The United Nations General Assembly late Thursday unanimously accepted the envoy sent to New York by Alassane Ouattara, amounting to diplomatic recognition for the internationally accepted winner of Ivory Coast’s presidential election.

The 192-country General Assembly recognized Youssouf Bamba as Ivory Coast’s UN ambassador, while withdrawing the UN accreditation of the country’s previous ambassador, who was appointed by previous president Laurent Gbagbo.

There was no formal resolution of recognition beyond the diplomatic accreditation.

Earlier on Thursday, the UN Human Rights Council denounced what it said were severe abuses in the Ivory Coast, where disputed election results have led to violence and instability.

The Human Rights Council’s resolution was passed as the UN confirmed that 173 people have died since the crisis began on December 16, after the incumbent Mr. Gbagbo refused to cede power to Mr. Ouattara, the candidate seen by the world as the rightful winner of last month’s presidential race.

In Thursday’s resolution, the Human Rights Council said it “strongly condemns” a long list of suspected offences in Ivory Coast, including abductions, summary executions and acts of sexual violence.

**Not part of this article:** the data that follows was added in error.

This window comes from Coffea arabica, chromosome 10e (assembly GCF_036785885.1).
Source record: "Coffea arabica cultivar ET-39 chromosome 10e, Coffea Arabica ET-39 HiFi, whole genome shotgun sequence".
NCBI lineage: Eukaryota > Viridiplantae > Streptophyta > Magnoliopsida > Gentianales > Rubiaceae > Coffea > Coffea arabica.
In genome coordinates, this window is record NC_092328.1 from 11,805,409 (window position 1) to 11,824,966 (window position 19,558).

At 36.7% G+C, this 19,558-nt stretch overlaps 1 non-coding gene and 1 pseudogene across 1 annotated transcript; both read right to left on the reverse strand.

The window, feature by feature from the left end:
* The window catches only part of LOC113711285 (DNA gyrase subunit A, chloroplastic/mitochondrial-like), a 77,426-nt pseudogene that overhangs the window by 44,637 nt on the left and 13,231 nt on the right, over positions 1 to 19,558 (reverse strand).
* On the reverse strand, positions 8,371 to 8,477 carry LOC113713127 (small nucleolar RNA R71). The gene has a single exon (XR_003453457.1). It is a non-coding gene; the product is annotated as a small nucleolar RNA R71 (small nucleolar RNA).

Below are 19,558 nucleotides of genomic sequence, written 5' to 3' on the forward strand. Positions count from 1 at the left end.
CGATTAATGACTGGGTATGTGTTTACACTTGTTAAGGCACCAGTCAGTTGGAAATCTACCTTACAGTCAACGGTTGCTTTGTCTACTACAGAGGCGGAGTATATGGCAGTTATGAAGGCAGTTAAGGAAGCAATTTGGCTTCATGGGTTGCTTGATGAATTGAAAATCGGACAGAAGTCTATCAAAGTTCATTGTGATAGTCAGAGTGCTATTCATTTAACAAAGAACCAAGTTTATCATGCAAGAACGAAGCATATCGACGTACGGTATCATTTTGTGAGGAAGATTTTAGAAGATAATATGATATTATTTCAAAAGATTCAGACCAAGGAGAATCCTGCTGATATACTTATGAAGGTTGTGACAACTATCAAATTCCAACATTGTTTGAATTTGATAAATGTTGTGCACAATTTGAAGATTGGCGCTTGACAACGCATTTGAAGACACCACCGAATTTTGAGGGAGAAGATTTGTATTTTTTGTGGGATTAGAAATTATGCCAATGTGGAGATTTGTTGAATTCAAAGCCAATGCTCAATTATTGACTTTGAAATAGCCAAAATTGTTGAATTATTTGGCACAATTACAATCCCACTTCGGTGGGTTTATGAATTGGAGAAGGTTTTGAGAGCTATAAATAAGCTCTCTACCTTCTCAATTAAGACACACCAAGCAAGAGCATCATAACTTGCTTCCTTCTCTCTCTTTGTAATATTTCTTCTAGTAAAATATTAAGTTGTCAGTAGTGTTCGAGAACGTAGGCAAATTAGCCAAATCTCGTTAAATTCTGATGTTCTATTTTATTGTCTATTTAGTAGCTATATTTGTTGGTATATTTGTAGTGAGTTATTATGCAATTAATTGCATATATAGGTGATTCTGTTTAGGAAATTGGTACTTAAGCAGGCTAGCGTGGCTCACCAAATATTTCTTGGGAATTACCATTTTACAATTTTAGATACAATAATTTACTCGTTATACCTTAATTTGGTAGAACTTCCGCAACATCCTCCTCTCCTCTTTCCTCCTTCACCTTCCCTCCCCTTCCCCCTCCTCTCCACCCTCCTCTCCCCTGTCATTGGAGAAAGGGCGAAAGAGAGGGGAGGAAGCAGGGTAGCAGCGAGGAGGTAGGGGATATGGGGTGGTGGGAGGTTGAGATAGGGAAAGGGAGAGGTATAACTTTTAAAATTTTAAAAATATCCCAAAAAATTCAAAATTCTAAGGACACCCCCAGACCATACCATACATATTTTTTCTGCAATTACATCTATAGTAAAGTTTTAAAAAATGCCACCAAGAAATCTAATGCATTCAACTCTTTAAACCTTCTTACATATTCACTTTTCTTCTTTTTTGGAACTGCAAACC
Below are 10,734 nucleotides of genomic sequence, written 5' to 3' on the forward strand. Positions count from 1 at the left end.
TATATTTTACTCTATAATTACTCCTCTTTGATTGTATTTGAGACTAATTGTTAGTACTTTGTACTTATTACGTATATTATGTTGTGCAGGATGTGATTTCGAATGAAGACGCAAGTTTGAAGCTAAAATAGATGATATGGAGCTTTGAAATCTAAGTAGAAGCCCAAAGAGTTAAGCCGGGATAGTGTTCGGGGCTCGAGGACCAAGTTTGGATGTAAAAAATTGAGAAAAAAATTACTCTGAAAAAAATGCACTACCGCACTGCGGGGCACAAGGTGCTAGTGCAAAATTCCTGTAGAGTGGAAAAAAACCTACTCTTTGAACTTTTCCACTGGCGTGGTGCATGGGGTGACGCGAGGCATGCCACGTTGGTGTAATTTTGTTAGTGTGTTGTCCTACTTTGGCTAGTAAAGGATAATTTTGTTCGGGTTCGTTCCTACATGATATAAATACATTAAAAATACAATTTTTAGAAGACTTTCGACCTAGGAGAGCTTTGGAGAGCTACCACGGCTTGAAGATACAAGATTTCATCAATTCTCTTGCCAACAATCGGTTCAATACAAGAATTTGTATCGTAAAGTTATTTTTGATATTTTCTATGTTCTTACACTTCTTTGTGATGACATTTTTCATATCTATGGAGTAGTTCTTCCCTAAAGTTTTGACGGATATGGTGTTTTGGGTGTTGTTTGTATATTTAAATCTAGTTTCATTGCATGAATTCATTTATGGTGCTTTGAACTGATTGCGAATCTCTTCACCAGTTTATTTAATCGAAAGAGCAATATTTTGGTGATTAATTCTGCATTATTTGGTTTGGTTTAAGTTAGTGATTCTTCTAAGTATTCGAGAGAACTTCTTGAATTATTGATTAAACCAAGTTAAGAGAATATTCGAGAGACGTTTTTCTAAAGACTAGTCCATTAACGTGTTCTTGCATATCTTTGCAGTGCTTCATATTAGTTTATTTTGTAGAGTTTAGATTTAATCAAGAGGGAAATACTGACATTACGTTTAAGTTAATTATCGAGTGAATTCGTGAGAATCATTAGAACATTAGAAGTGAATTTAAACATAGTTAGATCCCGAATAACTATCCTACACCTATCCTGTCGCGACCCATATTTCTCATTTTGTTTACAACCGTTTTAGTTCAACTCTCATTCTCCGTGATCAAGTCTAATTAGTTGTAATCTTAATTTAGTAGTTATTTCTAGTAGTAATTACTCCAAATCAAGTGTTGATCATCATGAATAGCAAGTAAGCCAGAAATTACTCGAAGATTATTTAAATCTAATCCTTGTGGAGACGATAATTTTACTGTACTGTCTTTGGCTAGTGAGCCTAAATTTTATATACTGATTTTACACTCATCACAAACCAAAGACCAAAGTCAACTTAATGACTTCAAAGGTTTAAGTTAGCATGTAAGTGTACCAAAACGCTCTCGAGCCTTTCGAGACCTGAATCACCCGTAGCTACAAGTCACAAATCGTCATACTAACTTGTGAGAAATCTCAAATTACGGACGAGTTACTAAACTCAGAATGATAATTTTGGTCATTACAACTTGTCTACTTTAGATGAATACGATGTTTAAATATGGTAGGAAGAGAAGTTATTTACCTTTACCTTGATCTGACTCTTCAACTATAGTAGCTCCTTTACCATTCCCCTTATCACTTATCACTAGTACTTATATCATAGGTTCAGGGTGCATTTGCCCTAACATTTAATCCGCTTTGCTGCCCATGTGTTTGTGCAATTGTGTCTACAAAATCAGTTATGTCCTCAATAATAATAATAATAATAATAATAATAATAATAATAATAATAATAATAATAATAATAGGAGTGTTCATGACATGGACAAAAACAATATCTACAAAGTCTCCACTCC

The council’s special session was held at the request of countries in Africa and Europe, as well as the United States.

It called on “all the relevant parties to immediately put an end to all human rights violations in Cote d’Ivoire and to fully respect all human rights and fundamental freedoms.” The resolution, which has no enforcement mechanism, said the Ivory Coast government must “investigate and bring to justice perpetrators of violations of human rights.” Ivory Coast held elections in November with the aim of healing the divisions from a 2002 civil war that split the country into the mainly Muslim north, which backs Mr. Ouattara, and Christian south, where Mr. Gbagbo holds sway.

Mr. Ouattara’s camp says that people have been killed and wounded as part of Mr. Gbagbo’s crackdown, which reportedly has seen Liberian and Angolan mercenaries operating death squads. The UN has confirmed the presence of Liberian forces in Ivory Coast.

A senior UN human rights official, Kyung-wha Kang, said she found “particularly alarming” the use of media outlets “to incite hatred and violence among the population.” Human rights organization Amnesty International has said that “all those responsible for human rights abuses (should) be held accountable.” An early draft of the Human Rights Council resolution had suggested a call for respecting “the will of the people as well as the restoration of democracy,” but the passage was dropped from the final text.

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